NAME + PICTURE
- This is the first pedal I designed and built. It's
basically 5 BazzFuss circuits wired together with some
alterations, variable biasing for the input stage, and a
ganged-bias for all subsequencent stages. I used it in that
incarnation in the Sweatty Vedders for quite some time for my main
fuzz. It's very loud and powerful, it's unbuffered, and it
has some quite useful glitch settings.
My idea was to build something like my ultimate version of a Fuzz Factory - basically, even the glitchy settings are useful because of the fact there are both permanant and momentary switch modes on it. I'd say I succeeded at it. It makes a great, tight, controlled fuzz, a good treble boost, amazing Atari-like glitch noises, and even a full blown square wave synth if you slam the front end of the pedal with something else.
In 2020 it was discovered it could do Synthesizer Effects by slamming the input with a Behringer EQ, so I built a simple, over-powered LM386 Op-Amp into it, removing the treble bypass switch entirely, and instead wiring in the LM386 into that switch, allowing for it to get some pretty darn good monophonic square wave synth tones out of a guitar without much work.
- Simple Tagboard pieced-together Fuzz based on the BC547 Silicon
Transistor. Runs best at around 5vdc, but has variable
voltage ranging from a highly gated fuzz at 9vdc, to a super
fuzzy, almost Rat or Big Muff sort of thing at 3vdc.
It started life as some kind of extremely mild treble boost or some kind of weak Dallas Arbiter Fuzz Face design. I wanted a wall of mud for doing Misfits covers - so I created an NPN BazzFuzz type circuit, but changed the way I wired a few things so that it would handle a little differently. I experimented with voltages and found 3-5vdc worked best, so I put in a switch with 2 1M resistors to cut the voltage flow so you could have a choppy, muddy, thick fuzz all the way down to a muddy sludgefest, and that could be tamed by the bass-cut switch where the nose is.
Two indiscator LED's were put in for eyes - cannibalized from a children's LED Lamp Builder set I bought at a garage sale. This has got to be my favorite fuzz pedal of all time. It can be tight and controlled, or very muddy and thick - think Gish era Smashing Pumpkins or Bleach Era Nirvana - that's what this thing does and does well. It also does the Ric Ocasek/Cars thing (ala Good Times Roll, or Got A Lot on My Head's rhythm track) extremely well.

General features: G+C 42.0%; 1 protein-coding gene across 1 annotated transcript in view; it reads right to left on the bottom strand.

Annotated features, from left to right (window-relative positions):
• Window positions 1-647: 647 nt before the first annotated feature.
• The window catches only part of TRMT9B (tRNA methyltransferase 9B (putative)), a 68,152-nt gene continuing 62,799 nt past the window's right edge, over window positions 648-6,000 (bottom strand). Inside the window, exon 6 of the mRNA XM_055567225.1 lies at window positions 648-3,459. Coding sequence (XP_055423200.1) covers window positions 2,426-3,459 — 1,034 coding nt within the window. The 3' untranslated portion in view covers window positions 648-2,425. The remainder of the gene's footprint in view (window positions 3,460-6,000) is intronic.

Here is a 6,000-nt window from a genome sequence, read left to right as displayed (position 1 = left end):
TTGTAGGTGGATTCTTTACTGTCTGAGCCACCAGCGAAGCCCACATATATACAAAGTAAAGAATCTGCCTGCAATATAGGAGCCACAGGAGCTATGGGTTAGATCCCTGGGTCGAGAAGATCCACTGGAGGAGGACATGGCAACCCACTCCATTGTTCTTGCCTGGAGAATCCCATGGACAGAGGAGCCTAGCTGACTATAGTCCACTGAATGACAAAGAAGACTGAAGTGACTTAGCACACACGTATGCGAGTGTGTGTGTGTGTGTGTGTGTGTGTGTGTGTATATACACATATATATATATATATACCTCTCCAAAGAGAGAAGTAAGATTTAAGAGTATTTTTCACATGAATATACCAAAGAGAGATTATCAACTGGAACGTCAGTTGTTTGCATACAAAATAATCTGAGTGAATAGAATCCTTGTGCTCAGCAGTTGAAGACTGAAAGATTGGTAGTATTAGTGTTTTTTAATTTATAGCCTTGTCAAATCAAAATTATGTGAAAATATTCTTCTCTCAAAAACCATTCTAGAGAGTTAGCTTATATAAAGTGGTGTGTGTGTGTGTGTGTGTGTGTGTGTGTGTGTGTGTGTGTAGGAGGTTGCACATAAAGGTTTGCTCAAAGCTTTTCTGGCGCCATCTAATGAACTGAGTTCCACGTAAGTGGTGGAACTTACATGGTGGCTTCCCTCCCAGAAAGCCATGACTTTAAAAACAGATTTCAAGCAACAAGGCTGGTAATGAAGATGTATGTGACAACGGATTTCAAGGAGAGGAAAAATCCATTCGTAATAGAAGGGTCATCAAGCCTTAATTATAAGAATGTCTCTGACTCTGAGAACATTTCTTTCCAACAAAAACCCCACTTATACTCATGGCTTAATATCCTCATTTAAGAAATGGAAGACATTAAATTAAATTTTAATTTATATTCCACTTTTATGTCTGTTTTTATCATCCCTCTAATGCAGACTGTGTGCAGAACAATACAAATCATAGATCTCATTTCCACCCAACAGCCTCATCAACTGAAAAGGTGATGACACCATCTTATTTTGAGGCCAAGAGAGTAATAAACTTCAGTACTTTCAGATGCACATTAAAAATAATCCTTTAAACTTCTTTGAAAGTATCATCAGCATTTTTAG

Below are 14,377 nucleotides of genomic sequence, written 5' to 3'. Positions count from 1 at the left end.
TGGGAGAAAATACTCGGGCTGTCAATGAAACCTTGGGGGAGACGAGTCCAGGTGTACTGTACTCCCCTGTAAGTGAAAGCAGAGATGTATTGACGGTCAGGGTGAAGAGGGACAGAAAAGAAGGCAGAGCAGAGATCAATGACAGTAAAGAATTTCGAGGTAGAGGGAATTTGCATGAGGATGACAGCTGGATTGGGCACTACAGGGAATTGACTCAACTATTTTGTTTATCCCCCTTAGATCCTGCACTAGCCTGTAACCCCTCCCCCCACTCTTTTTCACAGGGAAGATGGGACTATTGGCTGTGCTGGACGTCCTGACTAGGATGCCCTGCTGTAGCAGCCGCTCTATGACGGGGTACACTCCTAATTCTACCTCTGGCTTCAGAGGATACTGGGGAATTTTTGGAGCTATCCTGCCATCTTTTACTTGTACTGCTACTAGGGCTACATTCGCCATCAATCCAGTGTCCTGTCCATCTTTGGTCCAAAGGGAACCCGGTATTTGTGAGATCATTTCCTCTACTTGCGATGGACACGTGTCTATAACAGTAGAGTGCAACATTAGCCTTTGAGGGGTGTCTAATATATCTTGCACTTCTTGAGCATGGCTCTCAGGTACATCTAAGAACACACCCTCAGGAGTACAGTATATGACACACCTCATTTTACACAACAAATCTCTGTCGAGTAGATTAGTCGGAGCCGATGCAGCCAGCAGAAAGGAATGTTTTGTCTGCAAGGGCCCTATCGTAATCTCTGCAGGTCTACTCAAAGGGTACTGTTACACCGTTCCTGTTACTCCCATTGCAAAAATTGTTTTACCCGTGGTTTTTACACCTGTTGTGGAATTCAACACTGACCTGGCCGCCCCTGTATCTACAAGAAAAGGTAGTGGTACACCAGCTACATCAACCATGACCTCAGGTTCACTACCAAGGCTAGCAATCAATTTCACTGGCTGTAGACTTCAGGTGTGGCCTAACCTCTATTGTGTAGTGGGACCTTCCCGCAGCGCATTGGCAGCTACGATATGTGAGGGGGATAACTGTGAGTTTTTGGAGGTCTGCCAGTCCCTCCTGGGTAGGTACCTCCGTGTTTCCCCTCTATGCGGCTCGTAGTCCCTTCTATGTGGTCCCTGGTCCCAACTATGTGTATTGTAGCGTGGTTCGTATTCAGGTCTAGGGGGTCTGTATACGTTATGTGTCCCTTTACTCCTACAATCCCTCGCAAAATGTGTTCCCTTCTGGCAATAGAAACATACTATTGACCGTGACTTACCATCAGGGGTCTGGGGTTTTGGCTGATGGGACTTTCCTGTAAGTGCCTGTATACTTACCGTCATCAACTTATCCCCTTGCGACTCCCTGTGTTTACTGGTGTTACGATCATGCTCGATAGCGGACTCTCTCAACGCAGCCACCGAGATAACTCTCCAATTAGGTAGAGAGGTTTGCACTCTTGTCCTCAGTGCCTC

- I bought a Belton BTDR-3 Brick and experimented and came up with
my own Reverb pedal entirely just by looking at the basic
schematic and then using notes from it to tailor it to MY
sound. Eventually I have a goal to make a pedal capable of
those Lithium/Crystal-like ethereal washes and this is 1/2 of what
that circuit will be when I get around to that design.
What this pedal does is uses the dual reverbs as a far/near effect, and then allows some minor cross-talk between the two to get a very insane-long reverb trails and a big-thick, almost canyon like reverb. I plan to install it into my amp at some point too to replace the original Behringer Reverb Circuit possibly.
- CD4069 CMOS based Distortion Pedal with multiple levels ranging
from a Joe-Walsh like overdrive, to a Paul Dean type heavy
distortion, to metal madness - all the way to full blown
Synthesizer noises. It can even be run without power to add a
tube-amp element to a transistor amp that sounds a little flat.
I came up with this one right after the FazzFuzz and was shocked when I suddenly had "Paul Dean in a Pedal" on my desk. I found if I backed it down, I got something more like old Eagles/James Gang Joe Walsh, nice! Ramping it up put me more in Cookie Monster Death Metal territory, until it just flattens out into a Square Wave like something DEVO would do. NICE. That's like, five bands in one pedal. I'm still experimenting with this circuit. It's going to be awesome.
- This is a CMOS based monophonic guitar synth pedal with octave
up and down, but blended in a way you get some pretty sick
power-bass sounds and cool high level synth tones. It really
does sound a lot like an Atari game console from 1977. It
also plays well with pitch shifters, choruses, and reverbs. This
likely is the next one to get a proper PCB and a case.
I'm not going to reveal much on how it works because it uses some unique methods and breaks a few electronics rules to achieve it's sound. I also need to work out a voltage regulator for it. It seems to run best at a perfect 9-12VDC, and I have a feeling if I boost voltages to certain parts of the circuit, I might end up being able to get certain effects to do even more.